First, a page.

The things that stands out to me the most about the 1960s segment is that there were a lot of innovation and creativity in type of programs that were being presented. They knew the type of programming that was coming out of BBC1 and wanted to make sure they were doing something different. I heard it said a couple of times throughout the program that they wanted to make sure they were giving the licence payer their money’s worth. I suppose there must be some truth in that, it would be interesting to see what the general public thought about BBC2 being created at the time since most of the public’s TV sets wouldn’t be able to get the channel. Most of the TVs at the time would only pick up the 405 line signal and not the 625 line one.
Some of the innovation that came out of the BBC at the time was stuff like Late Night Line-Up. It was a series that brought people together to discuss the channel’s output. They showed one of the famous clips when the comedy writers were invited on the program. I think the program was put together relatively quickly earlier in the evening so these writers were invited while drinking at the BBC bar at Television Centre. One writer wasn’t invited yet broke into recording and had to be led away. There were the Beat Girls which included some dancers that would go on to be in Pan’s People. Pan’s People were a group of female dancers who would often be on Top of the Pops in the 1970s. It was cool to see more about Not Only…But Also. It was cool to see how Peter Cook was not originally thought of on the same level as Dudley Moore until people saw them together and thought he needed to be part of the series. A big deal is made about The Forsythe Saga which is a DVD set that sits on my shelf and I still have not watched all the way through. I keep wishing it would come up in my random picking one day so I can properly sit down and watch it.

This program also showed some of the truly thought-provoking programming throughout the decades and one that stood out for me from the 1960s was an edition of Man Alive. The episode was called Gale is Dead and it was about this 19 year old girl who was addicted to drugs. She is interviewed for the episode. Sadly, she dies during the making of the program which is especially upsetting as she believed she was going to die alone and unloved.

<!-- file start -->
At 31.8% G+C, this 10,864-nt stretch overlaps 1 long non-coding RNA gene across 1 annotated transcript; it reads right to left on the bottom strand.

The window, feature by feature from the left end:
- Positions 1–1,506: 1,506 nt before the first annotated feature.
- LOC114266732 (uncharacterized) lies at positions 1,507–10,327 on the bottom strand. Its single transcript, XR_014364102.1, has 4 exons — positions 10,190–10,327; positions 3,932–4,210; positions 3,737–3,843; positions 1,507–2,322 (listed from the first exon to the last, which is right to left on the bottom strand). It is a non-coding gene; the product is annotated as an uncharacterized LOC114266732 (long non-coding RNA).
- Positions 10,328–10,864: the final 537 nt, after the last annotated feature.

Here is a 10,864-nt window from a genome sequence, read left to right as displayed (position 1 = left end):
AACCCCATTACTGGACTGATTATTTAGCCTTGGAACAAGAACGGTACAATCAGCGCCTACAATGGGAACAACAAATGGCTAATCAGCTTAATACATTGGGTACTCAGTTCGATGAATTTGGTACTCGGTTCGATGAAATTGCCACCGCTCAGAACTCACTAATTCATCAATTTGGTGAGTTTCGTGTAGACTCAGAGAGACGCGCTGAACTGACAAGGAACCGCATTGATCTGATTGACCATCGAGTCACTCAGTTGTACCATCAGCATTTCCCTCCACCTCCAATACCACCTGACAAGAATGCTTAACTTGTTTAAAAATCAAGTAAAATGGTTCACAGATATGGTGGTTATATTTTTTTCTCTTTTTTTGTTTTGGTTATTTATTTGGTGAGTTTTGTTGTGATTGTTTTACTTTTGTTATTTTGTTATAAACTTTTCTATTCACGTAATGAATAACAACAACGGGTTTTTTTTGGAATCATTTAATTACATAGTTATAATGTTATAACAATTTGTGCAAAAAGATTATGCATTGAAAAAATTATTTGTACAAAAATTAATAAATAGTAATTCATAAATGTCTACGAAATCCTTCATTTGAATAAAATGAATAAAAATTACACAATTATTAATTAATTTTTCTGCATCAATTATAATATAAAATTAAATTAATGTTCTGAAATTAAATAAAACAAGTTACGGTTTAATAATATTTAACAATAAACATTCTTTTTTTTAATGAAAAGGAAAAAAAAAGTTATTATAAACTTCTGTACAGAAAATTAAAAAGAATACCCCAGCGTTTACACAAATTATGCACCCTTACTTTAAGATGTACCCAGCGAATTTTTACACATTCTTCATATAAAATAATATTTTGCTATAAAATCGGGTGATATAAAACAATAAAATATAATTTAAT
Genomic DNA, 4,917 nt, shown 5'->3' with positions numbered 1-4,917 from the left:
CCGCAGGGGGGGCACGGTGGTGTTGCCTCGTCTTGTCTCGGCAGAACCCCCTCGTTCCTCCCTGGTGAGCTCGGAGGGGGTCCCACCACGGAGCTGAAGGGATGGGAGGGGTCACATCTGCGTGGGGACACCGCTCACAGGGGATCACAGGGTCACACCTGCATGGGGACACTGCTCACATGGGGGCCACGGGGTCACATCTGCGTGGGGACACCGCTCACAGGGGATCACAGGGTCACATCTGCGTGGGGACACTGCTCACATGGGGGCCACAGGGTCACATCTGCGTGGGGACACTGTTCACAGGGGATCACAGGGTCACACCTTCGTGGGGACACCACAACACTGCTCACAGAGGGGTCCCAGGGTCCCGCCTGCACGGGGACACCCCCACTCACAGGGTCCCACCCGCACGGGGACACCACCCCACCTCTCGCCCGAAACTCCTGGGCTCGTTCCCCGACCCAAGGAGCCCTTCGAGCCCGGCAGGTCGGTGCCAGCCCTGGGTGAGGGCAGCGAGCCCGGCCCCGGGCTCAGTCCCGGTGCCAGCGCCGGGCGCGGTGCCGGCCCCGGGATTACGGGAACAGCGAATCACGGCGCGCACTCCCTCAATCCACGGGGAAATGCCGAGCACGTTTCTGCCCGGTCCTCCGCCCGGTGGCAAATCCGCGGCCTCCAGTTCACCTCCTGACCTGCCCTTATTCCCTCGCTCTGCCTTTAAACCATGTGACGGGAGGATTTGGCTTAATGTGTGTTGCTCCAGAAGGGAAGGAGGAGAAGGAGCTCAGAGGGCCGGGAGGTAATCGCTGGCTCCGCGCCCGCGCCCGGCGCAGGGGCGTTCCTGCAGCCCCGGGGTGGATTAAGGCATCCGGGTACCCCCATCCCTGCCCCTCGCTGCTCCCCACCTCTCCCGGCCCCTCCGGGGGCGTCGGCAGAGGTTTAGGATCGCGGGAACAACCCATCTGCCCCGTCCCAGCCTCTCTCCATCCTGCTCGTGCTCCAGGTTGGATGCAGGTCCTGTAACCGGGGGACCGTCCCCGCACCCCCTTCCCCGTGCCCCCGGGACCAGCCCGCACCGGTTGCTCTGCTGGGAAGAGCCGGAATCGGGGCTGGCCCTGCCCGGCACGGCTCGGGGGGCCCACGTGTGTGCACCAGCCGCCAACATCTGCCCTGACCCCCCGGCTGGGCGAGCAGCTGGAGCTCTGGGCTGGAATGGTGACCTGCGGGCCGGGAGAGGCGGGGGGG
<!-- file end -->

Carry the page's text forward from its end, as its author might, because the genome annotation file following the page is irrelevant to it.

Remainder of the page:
It also shows programs that have stayed on the air for years such as Call My Bluff and they do a montage of the some of the great celebrities that appears on the program.

Speaking of wanting to make sure the licence payers got their money worth, David Attenborough talks about a program that looked really good called Civilisation. It was a series about Western art, philosophy and architecture since the Dark Ages. Shot on film, it took viewers to places they have never seen before. Seeing it from the DVD-R I was watching, I thought it looked great but immediately thought it would be amazing if this was available on Blu-ray. I found it is and I ordered it!
I think something I was trying to get my head around for a while finally came to me when I started seeing some of the clips from the 1970s segment. I was trying to find a way for me to understand BBC2 in a way that I could relate; I thought I could but wasn’t sure how. Suddenly it came to me. In my opinion, I relate BBC2 (the early years) to that of the early years of PBS (Public Broadcasting) in the US. It’s not because they imported programs I had no idea that ever aired on BBC2 such as Fawlty Towers but there was a sort of raw experimental energy to it. At times there was something quite intimate to it.

I think something that made think that was the shots from The Old Grey Whistle Stop. Some of the clips that were shown reminded me of something like Austin City Limits. It’s sort of a stripped down program. I think another relevant example would be a series such as Ways of Seeing. It’s looking at art but from different perspectives. It can be high-level thinking which can either put viewers off or challenge them to think differently or be critical thinkers.
Something that stood out that I think I want to see is a series called Arena. One of the famous films from this series was Ford Cortina but I want to see the film about My Way. It is not only about the famous song but what it means mainly to the many people who have sung it.